Life & Letters


About this Item

Title: Joseph M. Stoddart to Walt Whitman, 11 March 1891

Date: March 11, 1891

Whitman Archive ID: loc.04683

Source: The Charles E. Feinberg Collection of the Papers of Walt Whitman, 1839–1919, Library of Congress, Washington, D.C. Transcribed from digital images or a microfilm reproduction of the original item. For a description of the editorial rationale behind our treatment of the correspondence, see our statement of editorial policy.

Notes for this letter were created by Whitman Archive staff and/or were derived from Walt Whitman, The Correspondence, ed. Edwin Haviland Miller, 6 vols. (New York: New York University Press, 1961–1977), and supplemented or updated by Whitman Archive staff.

Contributors to digital file: Cristin Noonan, Andrew David King, Breanna Himschoot, and Stephanie Blalock

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March 11 1891

Dear Mr Whitman.

The bearer of this is my son1—who inherits his father's admiration for you. He will explain his mission & if you can gratify him, I will greatly appreciate the kindness.

The Whitman articles2 are exciting considerable attention.—Will get up the notices after while and send them to you for perusal.

Ever yours truly
J. M. Stoddart—

Joseph Marshall Stoddart (1845–1921) published Stoddart's Encyclopaedia America, established Stoddart's Review in 1880, which was merged with The American in 1882, and became the editor of Lippincott's Monthly Magazine in 1886. On January 11, 1882, Whitman received an invitation from Stoddart through J. E. Wainer, one of his associates, to dine with Oscar Wilde on January 14 (Clara Barrus, Whitman and Burroughs—Comrades [Boston, New York: Houghton Mifflin, 1931], 235n).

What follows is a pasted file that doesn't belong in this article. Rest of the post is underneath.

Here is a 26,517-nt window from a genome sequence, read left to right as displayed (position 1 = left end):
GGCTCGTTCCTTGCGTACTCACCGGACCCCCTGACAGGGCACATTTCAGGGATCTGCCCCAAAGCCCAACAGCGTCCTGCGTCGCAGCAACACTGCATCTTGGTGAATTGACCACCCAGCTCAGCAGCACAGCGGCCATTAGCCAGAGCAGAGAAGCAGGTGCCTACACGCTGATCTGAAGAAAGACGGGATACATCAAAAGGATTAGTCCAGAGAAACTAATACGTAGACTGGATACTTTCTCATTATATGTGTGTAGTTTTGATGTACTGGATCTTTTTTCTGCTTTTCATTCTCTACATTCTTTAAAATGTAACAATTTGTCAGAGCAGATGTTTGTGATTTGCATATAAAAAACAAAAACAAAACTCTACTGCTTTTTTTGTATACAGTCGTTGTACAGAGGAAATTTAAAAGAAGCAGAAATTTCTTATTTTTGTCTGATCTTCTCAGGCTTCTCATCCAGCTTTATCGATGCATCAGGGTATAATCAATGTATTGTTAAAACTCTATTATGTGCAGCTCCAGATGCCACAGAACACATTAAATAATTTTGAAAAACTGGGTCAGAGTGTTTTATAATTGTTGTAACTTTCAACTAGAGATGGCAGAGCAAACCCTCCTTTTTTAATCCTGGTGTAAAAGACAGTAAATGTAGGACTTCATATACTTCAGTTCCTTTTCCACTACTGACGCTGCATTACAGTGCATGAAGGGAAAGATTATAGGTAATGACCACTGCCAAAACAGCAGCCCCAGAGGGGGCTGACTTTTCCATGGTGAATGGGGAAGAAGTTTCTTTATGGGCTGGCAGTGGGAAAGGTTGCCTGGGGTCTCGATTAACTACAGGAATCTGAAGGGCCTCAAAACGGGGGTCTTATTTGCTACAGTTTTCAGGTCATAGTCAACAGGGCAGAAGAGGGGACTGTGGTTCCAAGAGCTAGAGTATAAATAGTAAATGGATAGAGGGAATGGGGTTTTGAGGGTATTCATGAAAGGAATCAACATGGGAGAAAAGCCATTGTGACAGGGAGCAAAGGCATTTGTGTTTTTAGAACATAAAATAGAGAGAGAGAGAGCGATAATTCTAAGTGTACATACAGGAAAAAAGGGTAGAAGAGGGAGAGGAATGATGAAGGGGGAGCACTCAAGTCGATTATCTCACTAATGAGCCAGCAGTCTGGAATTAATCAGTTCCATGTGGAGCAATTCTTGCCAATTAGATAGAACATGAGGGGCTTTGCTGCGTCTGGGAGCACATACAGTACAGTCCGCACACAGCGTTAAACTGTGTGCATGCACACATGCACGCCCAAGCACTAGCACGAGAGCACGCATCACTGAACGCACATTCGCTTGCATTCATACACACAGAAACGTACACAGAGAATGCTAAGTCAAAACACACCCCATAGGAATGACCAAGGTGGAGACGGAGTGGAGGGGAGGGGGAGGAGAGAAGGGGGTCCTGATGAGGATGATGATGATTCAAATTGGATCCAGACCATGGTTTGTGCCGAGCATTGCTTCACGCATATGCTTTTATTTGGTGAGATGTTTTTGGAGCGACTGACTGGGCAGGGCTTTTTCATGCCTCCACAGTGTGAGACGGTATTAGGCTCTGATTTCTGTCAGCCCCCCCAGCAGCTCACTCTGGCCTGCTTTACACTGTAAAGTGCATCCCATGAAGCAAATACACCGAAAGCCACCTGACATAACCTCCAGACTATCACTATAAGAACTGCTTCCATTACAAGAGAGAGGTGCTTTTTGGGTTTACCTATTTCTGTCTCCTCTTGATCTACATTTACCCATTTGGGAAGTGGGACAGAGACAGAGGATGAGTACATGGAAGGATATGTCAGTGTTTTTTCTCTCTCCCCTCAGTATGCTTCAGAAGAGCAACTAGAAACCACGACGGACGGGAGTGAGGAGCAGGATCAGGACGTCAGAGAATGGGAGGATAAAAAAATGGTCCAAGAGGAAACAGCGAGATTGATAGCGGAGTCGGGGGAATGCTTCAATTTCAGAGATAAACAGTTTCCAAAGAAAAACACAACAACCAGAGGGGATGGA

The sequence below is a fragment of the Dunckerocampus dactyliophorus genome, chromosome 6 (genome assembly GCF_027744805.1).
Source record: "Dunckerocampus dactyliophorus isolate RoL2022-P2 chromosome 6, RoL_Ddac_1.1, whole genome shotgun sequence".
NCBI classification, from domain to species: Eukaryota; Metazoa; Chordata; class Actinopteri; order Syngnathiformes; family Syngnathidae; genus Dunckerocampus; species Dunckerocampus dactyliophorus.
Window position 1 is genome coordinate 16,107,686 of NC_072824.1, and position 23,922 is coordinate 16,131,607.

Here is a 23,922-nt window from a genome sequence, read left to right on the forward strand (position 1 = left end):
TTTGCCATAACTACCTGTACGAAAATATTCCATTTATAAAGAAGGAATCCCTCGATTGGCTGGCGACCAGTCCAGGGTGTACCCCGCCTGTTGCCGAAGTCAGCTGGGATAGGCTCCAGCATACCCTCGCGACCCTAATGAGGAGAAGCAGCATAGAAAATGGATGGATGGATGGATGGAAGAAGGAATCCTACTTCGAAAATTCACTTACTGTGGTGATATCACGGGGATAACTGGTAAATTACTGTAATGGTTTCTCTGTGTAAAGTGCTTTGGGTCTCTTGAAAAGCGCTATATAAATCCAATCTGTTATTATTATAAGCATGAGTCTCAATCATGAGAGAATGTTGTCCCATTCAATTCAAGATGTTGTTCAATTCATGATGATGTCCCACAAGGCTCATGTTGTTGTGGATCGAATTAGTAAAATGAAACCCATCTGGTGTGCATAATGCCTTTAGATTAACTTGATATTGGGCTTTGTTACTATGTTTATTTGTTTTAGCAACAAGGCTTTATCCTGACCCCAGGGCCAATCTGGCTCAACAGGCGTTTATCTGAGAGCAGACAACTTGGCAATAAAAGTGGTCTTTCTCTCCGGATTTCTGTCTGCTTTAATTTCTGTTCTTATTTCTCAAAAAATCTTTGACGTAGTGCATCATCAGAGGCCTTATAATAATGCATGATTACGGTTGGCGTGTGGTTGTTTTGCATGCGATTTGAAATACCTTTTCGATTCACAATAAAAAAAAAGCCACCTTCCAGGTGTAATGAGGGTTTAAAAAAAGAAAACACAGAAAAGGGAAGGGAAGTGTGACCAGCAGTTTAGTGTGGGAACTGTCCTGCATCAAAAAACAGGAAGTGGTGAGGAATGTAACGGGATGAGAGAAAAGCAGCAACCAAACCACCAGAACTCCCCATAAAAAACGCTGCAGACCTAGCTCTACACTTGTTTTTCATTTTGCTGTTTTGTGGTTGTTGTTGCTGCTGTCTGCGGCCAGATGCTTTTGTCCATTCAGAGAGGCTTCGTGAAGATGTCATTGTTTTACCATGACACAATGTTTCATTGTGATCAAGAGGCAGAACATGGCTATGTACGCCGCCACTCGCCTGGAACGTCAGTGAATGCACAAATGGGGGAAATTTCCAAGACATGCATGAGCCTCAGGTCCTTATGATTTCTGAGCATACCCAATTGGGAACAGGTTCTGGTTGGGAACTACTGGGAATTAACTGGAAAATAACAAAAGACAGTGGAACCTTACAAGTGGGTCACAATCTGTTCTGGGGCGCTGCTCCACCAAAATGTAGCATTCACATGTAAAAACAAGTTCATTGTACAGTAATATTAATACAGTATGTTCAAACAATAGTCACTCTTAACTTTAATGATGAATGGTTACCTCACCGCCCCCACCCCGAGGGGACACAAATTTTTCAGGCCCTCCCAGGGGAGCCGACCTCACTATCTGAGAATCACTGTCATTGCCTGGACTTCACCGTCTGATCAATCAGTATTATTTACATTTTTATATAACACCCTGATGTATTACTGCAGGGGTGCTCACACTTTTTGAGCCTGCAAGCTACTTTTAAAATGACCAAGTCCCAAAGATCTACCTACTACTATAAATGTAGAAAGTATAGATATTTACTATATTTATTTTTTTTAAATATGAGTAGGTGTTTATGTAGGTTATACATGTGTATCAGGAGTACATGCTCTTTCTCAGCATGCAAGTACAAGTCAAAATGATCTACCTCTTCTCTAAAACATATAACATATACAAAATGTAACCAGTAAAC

1. Joseph Alfred Stoddart (1870–1932) was the oldest of the four children born to Joseph Marshall Stoddart (1845–1921) and his wife Isabella Herkness Stoddart (1850–1900). Usually referred to as "Alfred" or "J. Alfred," was a financier who spent forty years working for Drexel and Company. He was also "a writer for magazines on horses, hounds and fox hunting" (see "J. Alfred Stoddart," Philadelphia Inquirer [October 13, 1932], 23). [back]

2. Stoddart is referring to the March issue of Lippincott's in 1891 (Volume 47, pages 376–389). The issue contained Whitman's portrait as a frontispiece, "Old Age Echoes" (including "Sounds of Winter," "The Unexpress'd," "Sail Out for Good, Eidólon Yacht!" and "After the Argument"), Whitman's "Some Personal and Old-Age Memoranda," Horace Traubel's "Walt Whitman: The Poet and Philosopher of Man," and "The Old Man Himself. A Postscript." [back]


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